The best current gut health science advises that we should be including as much plant diversity in our diets as possible. According to Dr Megan Rossi, one of the worlds leading gut health scientists and researchers, we should aim for 30 diverse ‘plant points’ every week. Do you eat 30 different plants a week? We certainly hope our veg boxes help you along the way to hitting that target.
We all know about the importance of eating our greens, but did you know that purple foods are really important to include in our diets too? Purple fruits and vegetables contain antioxidants called anthocyanins? All brightly coloured fruits and vegetables contain antioxidants which help prevent or delay cell damage. It’s best to get a full range of all the different types of antioxidants out there, so in the spirit of eating the rainbow, I’ve been trying out one of the new vegetables we have in, the vibrant, purple sweet potato! I’ve already made an irresistible classic – baked purple sweet potatoes with a bean chilli – and I couldn’t not make some gnocchi. Here’s the surprisingly simple recipe. I made a batch of butternut gnocchi at the same time for even more plant diversity on our plates. How will you eat purple sweet potatoes?
Enjoy! Liz x
- purple sweet potatoes (one per person)
- plain flour (amounts vary – see method)
- salt to taste
- butter/oil for frying
- pesto to serve (make your own or we deliver a choice of organic pestos, add them to your fruit and veg order here)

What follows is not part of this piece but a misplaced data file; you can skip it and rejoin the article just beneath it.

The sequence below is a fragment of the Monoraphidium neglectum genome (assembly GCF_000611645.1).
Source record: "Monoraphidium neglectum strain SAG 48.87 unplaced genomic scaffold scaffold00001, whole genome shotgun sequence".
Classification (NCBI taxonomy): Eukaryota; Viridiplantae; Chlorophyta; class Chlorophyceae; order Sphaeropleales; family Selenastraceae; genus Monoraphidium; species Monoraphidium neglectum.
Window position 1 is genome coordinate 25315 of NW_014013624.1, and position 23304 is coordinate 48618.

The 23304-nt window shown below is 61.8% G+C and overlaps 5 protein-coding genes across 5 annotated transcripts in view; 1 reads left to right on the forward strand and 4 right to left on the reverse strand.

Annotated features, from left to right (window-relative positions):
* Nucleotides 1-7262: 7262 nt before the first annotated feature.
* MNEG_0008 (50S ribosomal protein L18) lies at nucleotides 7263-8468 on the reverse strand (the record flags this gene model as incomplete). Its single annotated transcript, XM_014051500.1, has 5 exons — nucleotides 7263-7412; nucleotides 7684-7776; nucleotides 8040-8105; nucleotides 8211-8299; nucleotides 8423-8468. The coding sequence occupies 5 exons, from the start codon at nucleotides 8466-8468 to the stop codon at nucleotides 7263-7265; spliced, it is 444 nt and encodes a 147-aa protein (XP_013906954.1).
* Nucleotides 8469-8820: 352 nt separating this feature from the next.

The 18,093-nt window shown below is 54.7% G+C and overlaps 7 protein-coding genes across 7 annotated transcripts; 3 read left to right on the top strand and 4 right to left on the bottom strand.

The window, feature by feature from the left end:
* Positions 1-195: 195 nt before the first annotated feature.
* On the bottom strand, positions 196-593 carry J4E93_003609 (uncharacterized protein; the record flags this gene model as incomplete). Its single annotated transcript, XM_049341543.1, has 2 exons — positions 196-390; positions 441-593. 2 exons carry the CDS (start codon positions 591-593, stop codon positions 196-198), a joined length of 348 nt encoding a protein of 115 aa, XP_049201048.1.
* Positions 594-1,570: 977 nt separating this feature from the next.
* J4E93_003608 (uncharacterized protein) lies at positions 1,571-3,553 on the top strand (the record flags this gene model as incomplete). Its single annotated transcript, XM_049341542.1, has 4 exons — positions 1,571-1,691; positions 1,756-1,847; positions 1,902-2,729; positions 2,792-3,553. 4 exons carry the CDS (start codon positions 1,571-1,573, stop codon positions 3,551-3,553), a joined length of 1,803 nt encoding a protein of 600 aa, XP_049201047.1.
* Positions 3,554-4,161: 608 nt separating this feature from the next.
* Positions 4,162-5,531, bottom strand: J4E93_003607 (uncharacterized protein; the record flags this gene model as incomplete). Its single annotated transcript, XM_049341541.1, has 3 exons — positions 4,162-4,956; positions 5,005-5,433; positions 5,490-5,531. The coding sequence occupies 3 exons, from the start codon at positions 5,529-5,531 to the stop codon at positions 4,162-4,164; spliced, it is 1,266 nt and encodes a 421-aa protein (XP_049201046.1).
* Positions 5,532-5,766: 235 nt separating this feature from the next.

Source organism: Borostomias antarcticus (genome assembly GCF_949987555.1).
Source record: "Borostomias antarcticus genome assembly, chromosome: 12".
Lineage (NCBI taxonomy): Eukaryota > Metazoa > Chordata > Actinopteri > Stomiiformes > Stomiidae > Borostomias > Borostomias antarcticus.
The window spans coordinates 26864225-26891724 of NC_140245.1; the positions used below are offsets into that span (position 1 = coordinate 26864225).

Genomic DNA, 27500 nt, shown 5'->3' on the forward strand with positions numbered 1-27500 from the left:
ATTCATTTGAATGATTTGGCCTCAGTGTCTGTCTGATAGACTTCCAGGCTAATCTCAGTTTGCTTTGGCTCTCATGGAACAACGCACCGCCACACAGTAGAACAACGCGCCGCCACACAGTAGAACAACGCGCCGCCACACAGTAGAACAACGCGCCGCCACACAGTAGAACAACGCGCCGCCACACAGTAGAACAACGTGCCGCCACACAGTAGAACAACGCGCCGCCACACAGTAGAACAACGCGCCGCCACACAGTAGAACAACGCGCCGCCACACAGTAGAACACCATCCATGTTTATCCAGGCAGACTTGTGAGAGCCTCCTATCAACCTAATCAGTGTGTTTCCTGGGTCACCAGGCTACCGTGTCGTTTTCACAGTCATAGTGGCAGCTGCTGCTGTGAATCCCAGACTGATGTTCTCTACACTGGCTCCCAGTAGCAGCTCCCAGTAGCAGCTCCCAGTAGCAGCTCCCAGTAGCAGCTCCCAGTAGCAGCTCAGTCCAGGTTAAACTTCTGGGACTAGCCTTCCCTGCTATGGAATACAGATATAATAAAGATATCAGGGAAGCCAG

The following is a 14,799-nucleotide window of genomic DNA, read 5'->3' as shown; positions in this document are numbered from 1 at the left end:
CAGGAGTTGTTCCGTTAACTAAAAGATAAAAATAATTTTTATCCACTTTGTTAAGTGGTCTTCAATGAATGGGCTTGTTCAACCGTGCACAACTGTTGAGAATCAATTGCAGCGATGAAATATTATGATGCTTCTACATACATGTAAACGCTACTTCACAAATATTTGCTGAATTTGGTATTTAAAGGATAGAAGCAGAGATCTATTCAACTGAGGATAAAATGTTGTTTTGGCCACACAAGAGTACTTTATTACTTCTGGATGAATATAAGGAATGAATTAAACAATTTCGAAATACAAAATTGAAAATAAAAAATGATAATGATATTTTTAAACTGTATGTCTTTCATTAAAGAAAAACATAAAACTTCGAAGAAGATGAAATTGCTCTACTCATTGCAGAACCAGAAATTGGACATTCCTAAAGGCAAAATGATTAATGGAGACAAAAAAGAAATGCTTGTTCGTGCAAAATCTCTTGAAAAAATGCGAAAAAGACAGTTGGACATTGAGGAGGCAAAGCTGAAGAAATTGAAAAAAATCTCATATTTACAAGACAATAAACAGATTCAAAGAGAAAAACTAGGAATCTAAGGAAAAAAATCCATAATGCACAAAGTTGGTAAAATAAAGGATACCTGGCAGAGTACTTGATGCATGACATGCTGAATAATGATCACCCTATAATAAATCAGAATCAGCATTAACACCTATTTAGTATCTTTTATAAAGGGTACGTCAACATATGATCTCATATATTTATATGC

Pre-heat your oven to 200C. Scrub one sweet potato per person. Prick the potatoes with a fork and bake them in a tray in the oven until soft all the way through. Sweet potatoes cook faster than regular potatoes, so test them after 20 minutes.
Allow the potatoes to cool to a temperature you can handle. Then peel them or slice them in half and scoop out the soft flesh.
Mash or puree the baked sweet potato flesh in a large mixing bowl until smooth. Season the mash really well with salt (bearing in mind you will be adding flour).
Then start adding flour, a little at a time, and mixing it into the puree until you reach a soft dough consistency*. I generally use plain flour or strong white bread flour but most flours work. You can easily make these gluten free by using a plain flavoured gluten free flour like rice flour or a plain gluten free flour blend.
Tip the dough onto a floured work surface and gently knead into a smooth, soft ball. Do not overwork the dough, you want to keep it tender.
Bring a large pot of water to boil. Get a frying pan and some butter or oil ready too.
Roll the ball of dough into a long snake about 2 cm thick. You may wish to divide the dough into manageable pieces, depending on how big a batch you are making.
Cut the snake into bite sized pieces. You can leave the pieces in the pillow shapes they are, or roll them into balls then over a gnocchi board to make little grooves. Alternatively you can roll the pieces over the back of a fork.
Boil the gnocchi in the pot of boiling water in small batches. Once they start to float to the top of the pot, scoop them out with a slotted spoon and fry them in the frying pan with a little oil or butter until they are hot and crispy and take on some colour.
Toss the hot gnocchi with some pesto (you can loosen the pesto with a little of the pasta water if needed) and enjoy with some peppery salad leaves.
*I made a batch of butternut squash gnocchi at the same time. The method is the same. But as butternut squashes generally contain more water than sweet potatoes, they need a fair bit more flour to turn into dough.